The 2018 RPG Awards
The role-playing genre continues to bring us an array of experiences, keeping us busy for hours on end. While 2018 brought new entries in popular long-running Japanese series such as Dragon Quest and Valkyria Chronicles, it also marked a new era for the Assassin’s Creed franchise, which fully turned the corner into RPG territory with Odyssey. We even got an impressive single-player campaign for Witcher card game Gwent and sequels for Ni no Kuni and Pillars of Eternity. The year certainly brought with it a variety of experiences to celebrate. Here’s what we thought stood out for RPGs in 2018.
Best Narrative: Pillars of Eternity II: Deadfire
Rich, mature storytelling is a hallmark of Pillars of Eternity, and this sequel doesn’t disappoint in that areas. Between the fantastic dialogue and intriguing character arcs, Obsidian crafted an impressive tale, featuring deep relationship-building and a plethora of choices and consequences. Stepping back into the role of a “watcher” feels new and exciting as you help or hinder different factions fighting for control over the Deadfire area, and, ultimately, decide the future for gods and mortals.
Best Action Combat: Assassin’s Creed Odyssey
While Origins created the blueprint to more satisfying combat, Odyssey refines it by expanding the RPG systems and adding new features, all in the name of making you feel like a true spartan. From the thrill of kicking an enemy off a cliff to scorching foes with your flaming blades, you can feel your power surging in the suite of skills. Dodging and parrying at the right time is also just as rewarding. Creative options and a sense of growing power help make the combat the most fun it has ever been.
Best Turn-Based Combat: Octopath Traveler
Octopath Traveler stands out for its turn-based battles, which require careful planning. These tactical bouts center on you breaking your enemy’s defense to create an opening for an onslaught. A mix of exploiting weaknesses and reserving boost points for opportune moments makes for deeper strategy than mashing attack to win. With a variety of class-specific abilities to change the way you approach battles, Octopath does what every great battle system should: Keep you on your toes.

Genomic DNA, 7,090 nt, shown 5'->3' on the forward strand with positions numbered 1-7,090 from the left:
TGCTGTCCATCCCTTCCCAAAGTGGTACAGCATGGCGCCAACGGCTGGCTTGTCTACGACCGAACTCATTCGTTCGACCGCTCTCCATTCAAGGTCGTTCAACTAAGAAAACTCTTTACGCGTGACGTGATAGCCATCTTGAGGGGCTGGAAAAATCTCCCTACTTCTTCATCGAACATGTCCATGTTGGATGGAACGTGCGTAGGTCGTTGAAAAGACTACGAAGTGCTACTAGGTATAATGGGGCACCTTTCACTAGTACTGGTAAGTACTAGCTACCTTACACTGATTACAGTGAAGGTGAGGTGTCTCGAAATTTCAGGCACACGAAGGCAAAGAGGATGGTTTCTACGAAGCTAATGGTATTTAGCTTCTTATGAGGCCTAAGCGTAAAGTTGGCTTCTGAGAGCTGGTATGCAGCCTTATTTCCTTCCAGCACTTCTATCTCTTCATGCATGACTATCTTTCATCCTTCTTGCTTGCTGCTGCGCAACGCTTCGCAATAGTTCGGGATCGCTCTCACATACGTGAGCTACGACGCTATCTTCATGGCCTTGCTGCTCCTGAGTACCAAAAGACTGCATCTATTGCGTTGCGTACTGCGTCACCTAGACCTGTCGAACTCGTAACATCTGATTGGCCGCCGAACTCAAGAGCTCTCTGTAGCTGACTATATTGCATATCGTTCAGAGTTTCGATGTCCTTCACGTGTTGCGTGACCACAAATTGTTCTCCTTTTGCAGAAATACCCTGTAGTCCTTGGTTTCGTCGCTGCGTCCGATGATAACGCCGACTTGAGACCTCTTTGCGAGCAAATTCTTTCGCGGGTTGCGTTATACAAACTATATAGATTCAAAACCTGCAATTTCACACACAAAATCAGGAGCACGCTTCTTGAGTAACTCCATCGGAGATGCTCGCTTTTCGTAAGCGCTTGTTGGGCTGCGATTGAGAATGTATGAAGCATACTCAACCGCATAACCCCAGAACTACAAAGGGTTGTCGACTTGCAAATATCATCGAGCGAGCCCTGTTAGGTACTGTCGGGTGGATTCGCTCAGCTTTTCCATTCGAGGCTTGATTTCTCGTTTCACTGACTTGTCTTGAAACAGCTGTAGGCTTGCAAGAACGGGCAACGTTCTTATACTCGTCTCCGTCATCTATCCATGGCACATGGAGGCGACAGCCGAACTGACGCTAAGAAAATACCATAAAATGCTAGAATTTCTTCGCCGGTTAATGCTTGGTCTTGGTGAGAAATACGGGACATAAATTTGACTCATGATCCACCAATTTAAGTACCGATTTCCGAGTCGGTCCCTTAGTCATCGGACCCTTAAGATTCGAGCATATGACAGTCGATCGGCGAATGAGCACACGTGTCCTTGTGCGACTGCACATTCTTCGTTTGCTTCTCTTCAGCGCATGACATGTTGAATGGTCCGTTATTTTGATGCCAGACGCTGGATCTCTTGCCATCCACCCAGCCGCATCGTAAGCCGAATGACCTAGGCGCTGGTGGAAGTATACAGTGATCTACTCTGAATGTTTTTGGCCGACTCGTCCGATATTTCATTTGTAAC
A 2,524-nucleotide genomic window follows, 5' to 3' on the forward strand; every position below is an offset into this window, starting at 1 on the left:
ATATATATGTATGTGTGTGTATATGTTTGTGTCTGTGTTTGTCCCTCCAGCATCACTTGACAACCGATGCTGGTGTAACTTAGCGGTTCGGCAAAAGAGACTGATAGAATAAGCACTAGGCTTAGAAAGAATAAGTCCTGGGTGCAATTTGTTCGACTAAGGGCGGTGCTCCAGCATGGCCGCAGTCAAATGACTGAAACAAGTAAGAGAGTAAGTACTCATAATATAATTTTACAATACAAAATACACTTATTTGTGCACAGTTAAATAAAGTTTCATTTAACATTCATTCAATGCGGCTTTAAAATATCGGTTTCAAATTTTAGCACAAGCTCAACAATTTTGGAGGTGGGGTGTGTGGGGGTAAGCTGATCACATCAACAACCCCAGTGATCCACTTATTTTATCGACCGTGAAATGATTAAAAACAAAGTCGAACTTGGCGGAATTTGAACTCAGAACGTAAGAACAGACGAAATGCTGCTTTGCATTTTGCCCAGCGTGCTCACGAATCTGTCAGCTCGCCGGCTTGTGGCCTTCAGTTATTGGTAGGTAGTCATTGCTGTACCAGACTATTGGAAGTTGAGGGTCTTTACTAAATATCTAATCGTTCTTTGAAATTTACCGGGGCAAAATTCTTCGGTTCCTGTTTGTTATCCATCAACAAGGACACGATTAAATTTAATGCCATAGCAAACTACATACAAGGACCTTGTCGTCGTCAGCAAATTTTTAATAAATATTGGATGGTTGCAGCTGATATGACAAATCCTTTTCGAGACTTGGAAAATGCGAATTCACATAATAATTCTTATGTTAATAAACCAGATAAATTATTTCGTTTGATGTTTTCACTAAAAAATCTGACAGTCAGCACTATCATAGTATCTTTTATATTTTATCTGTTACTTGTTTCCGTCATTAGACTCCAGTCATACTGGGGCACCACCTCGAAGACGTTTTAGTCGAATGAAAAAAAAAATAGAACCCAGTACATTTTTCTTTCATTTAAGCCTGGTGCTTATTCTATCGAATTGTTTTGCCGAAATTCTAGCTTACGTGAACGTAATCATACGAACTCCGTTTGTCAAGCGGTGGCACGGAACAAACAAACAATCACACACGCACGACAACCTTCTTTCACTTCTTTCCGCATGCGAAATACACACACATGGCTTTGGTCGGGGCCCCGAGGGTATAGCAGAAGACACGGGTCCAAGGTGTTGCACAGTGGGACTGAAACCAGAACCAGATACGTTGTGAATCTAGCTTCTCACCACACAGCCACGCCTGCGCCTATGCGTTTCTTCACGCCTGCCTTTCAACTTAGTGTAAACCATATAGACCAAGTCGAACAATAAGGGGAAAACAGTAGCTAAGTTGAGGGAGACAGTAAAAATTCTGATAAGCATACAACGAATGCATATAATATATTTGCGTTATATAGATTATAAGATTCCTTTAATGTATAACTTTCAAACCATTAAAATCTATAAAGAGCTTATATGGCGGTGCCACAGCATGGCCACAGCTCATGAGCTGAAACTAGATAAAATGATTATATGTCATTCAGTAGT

Best Comeback: Valkyria Chronicles 4
The first Valkyria Chronicles game wowed strategy/RPG fans with its beautiful, watercolor-like graphics and hard-fought battles. Since then the series has been relegated to handheld iterations alongside a disappointing action/RPG spin-off, never quite living up the magic of the original. Valkyria Chronicles 4 marks a return to form, delivering on the experience fans have been pining for. It houses big, varied maps populated by numerous units, while also providing meaningful additions such as the grenadier class and potentials to add new layers to strategy. Valkyria Chronicles 4 captures what made the series so fun in the first place: putting the creativity and experimentation in your hands to solve big tactical puzzles.
Best Cast: Dragon Quest XI: Echoes of an Elusive Age
Getting the right mix of personalities for your party in RPGs can be make-or-break, and here Dragon Quest XI excels. From entertainer Sylvando’s dream to make people around the world happy to martial artist Jade’s intense desire to protect everyone, the party is full of likeable, interesting characters that have more layers than you’d expect. As the journey progresses, you discover more about each character’s true intentions for joining up with the hero to save the world. It speaks volumes that a sassy character like Veronica can become one of the most respected party members. Moreso, the party interactions make you feel their camaraderie, and seeing this grow is certainly a highlight on your journey through Erdrea.
Most Newcomer Friendly: Ni no Kuni II: Revenant Kingdom